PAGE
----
Before The Night Takes Us Lurks, Bumps

Kas Nixon as Alison in Ryan Reese's Before The Night Takes Us. Photo Credit: Colton Holmes.

Kas Nixon as Alison in Ryan Reese’s Before The Night Takes Us. Photo Credit: Colton Holmes.

Alison (Kas Nixon) hasn’t been sleeping well lately. Nightmares of grisly murders torment the frustrated clarinetist who has all but lost her ability to play. When Ray (Joel David Taylor), a telepathic pianist, walks into Alison’s life, she is soon thrown into something more sinister than she could ever expect.  For Alison, things are only going to get worse (and weirder) before they get better.

Presented by Theatre BSMT, Ryan Reese’s Before The Night Takes Us is a suspense-filled drama that trips over its paranormal premise.

For a character whose abilities are even a mystery to him, Ray sure seems to have a lot of answers, or a lot of good guesses. Part of that is due to Reese being quick to change/expand the rules of Ray and Alison’s telepathy when convenient. Of course, Reese is faced with the challenge of both establishing ground rules to adhere by and fleshing out a whole story within 120min, so wild assumptions by the characters are to be expected. Still, one cannot help but feel that the drama is undermined by fluctuations in the play’s logic.

Thankfully, Amy (Samantha Duff), a no-nonsense detective, gives the play immediacy, a sense of danger. While Amy trusts Ray’s abilities, Amy also needs answers now. She can’t wait on Ray to unlock the secrets of Alison’s dreams, especially not when there is a serial killer loose in the city. For Amy, the clock is ticking, and every minute that goes by is another minute where someone’s life is in danger.

But again, there are some problems with the play’s logic that are hard to ignore. The truth about Alison’s dreams raise questions about what kind of office Amy is working in that none of her colleagues or superiors would notice something off about one of their top detectives. And despite having access to her case files, in addition to her mind, Ray fails to recognize any inconsistencies with the investigation.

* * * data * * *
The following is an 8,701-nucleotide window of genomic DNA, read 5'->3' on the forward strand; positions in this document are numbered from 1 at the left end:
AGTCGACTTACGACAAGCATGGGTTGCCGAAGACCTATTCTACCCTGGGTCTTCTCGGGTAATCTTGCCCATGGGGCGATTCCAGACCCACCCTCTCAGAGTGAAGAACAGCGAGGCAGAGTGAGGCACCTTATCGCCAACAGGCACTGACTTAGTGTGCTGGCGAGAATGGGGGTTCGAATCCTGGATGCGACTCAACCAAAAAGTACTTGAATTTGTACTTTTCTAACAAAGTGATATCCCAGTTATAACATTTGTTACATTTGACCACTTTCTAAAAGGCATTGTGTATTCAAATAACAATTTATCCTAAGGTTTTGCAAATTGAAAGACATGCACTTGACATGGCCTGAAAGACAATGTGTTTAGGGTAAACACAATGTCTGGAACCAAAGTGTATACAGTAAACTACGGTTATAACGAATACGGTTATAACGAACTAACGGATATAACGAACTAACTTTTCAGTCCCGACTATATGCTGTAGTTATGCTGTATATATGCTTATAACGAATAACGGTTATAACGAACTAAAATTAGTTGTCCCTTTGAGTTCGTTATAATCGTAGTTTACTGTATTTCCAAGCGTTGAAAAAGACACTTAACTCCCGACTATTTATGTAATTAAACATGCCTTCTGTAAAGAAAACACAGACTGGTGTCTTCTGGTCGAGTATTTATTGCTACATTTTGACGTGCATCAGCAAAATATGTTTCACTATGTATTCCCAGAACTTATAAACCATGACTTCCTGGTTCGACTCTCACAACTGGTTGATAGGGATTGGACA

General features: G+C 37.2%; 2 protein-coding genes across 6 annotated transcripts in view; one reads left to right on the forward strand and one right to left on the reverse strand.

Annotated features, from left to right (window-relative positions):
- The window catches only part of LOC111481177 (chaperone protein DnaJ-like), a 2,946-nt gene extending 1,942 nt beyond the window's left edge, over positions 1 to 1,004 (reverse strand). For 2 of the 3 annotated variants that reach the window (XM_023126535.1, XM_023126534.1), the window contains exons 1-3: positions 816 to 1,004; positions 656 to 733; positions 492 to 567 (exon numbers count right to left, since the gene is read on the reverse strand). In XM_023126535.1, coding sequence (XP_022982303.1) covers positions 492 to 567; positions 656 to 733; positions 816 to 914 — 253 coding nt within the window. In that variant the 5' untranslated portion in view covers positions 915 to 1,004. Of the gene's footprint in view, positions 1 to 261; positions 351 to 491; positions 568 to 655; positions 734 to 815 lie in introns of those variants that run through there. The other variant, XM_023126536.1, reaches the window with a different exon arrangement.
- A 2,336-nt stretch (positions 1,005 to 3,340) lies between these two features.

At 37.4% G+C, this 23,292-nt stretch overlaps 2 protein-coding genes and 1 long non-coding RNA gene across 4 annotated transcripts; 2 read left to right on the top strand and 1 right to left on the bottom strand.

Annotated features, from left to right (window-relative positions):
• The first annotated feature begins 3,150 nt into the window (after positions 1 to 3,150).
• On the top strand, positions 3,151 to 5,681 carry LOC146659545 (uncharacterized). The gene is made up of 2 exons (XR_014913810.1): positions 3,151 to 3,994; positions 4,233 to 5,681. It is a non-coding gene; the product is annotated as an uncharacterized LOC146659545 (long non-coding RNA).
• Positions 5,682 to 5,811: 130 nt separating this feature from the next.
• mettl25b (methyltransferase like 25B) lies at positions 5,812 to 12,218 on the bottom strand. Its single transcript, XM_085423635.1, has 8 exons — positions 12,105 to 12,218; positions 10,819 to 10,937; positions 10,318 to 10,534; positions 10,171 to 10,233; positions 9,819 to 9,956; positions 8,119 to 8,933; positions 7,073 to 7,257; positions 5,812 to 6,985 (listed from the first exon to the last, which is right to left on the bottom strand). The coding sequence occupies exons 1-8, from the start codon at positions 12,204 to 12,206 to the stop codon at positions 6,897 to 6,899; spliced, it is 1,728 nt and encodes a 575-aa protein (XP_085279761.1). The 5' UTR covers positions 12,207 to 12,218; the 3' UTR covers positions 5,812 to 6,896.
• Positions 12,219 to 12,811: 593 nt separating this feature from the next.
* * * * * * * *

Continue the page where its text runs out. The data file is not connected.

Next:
These issues aside, Reese intrigues with the general greyness of the characters – greyness in terms of his characters’ true motives, their murky pasts, and their relationships with one another. As we become more acquainted with Alison, Ray, and Amy, the loneliness of these characters become more apparent; the search for a connection more potent. And that is mainly what carries our interest through to the end: the fate of these characters thrown together against strange circumstances.

Unfortunately, the play proceeds at a choppy pace, mainly due to its scenes of varying lengths and their hard transitions. When the lights come down, so too does the energy. The dip in pace is partly due to the odd configuration of just one entrance/exit. Director Kyle Schulte might have opted for a set-up that allows better flow between scenes, rather than one where there is a good amount of unused physical space (which would feel emptier if it were not for some instruments laying around).

Taylor rises to the task of playing the piano live on stage. He and Nixon share good energy together on stage. Though Duff is who most catches our eye with her menacing presence. Fortunately, Nixon holds her own in her clashes with Duff. The two are a sharp pair that respond to each other effectively.